Wondering what Halloween will be like during a pandemic? The MDHHS and CDC have set some guidelines to consider while trick-or-treating.
The Michigan Department of Health and Human Services (MDHHS) has issued guidance on how to safely celebrate this Halloween during the COVID-19 pandemic. To ensure the safety of our community, the MDHHS has provided a few ways to ensure the safety of parents and trick-or-treaters alike.
Advice for groups include staying home if you are stick, maintaining social distancing protocols, wearing a cloth mask that covers both mouth and nose (and wearing cloth masks under costume masks), and washing hands frequently or using hand sanitizer with at least 60 percent alcohol.
The Centers for Disease Control and Prevention also issued recommendations for Halloween. Trick-or-treating is considered a high-risk activity, and the CDC offers alternatives to consider as well as safety tips for parents and children who choose to trick-or-treat.
Tips for trick-or-treaters and parents:
- Share with your children that this year may be different than last but let them know some of the new ways you plan to celebrate and still have lots of fun.
- Talk with children about safety and social distancing guidelines and expectations. Keep a six-foot distance from others not in your group.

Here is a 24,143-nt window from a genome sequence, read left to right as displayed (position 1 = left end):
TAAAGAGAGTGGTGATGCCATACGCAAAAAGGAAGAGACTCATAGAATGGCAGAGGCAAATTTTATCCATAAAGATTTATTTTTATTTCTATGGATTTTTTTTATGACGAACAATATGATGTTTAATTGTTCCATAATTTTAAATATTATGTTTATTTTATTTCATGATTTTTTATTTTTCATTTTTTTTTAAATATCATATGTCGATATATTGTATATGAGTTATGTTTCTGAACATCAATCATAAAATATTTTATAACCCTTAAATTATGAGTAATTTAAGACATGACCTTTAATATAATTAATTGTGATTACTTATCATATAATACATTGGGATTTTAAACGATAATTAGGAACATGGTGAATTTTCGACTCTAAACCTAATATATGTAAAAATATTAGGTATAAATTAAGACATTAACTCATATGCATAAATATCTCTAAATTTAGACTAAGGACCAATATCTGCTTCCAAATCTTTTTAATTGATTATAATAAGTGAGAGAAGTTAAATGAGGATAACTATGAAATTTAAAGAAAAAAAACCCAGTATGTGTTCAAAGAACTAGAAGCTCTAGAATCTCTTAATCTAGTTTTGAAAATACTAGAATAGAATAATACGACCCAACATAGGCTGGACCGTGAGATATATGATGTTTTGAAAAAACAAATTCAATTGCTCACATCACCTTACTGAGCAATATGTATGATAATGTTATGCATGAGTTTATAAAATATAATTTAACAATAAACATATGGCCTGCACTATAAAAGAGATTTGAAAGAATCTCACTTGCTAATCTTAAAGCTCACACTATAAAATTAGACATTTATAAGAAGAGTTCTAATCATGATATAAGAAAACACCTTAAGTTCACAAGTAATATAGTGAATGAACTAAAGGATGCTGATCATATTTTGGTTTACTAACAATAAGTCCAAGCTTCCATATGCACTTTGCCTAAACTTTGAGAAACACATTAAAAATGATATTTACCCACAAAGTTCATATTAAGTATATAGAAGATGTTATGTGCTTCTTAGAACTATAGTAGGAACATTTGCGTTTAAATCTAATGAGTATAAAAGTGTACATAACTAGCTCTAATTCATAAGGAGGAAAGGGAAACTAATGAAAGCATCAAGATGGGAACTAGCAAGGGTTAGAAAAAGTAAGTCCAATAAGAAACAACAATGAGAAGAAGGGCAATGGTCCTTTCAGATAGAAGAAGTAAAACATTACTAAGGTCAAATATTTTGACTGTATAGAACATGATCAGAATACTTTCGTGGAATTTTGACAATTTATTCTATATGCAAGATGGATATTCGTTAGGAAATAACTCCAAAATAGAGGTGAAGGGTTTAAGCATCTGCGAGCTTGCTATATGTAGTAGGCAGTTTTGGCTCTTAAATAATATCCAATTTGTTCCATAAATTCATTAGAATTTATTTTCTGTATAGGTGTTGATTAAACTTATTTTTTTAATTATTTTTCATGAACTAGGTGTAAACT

- Participate in one-way trick-or-treating and guide children to stay to the right to ensure social distancing.
- Trick-or-treat with people you live with.
- Avoid congregating in groups around houses.
- Wear a face mask covering both mouth and nose.
- A costume mask (such as for Halloween) is not a substitute for a cloth mask.
- Do not wear a costume mask over a protective cloth mask if wearing both causes difficulty breathing. Instead, consider using a Halloween-themed cloth mask.
- Only go to houses with safety measures in place.
- Check out halloween2020.org to find exciting activities and ways to celebrate Halloween this year based on levels of COVID risks in your area.
Tips for homeowners:
- Use duct tape to mark six-foot lines in front of home and leading to driveway/front door.
- Position a distribution table between yourself and trick-or-treaters.
- Distribute candy on a disinfected table to eliminate direct contact.
- Consider handing out candy in an open space where distancing is possible, rather than from the front door.
- Consider a neighborhood costume parade; it is an easy way to keep safe space between children.
Guidance also urges Michiganders to consider hosting virtual parties instead of in-person Halloween gatherings. If in-person gatherings are hosted, please limit capacity to 10 people or less per Executive Order 2020-176, maintain social distancing, and food and party favors should be set out individually to prevent cross-contamination.
Please stay safe during this spooky season!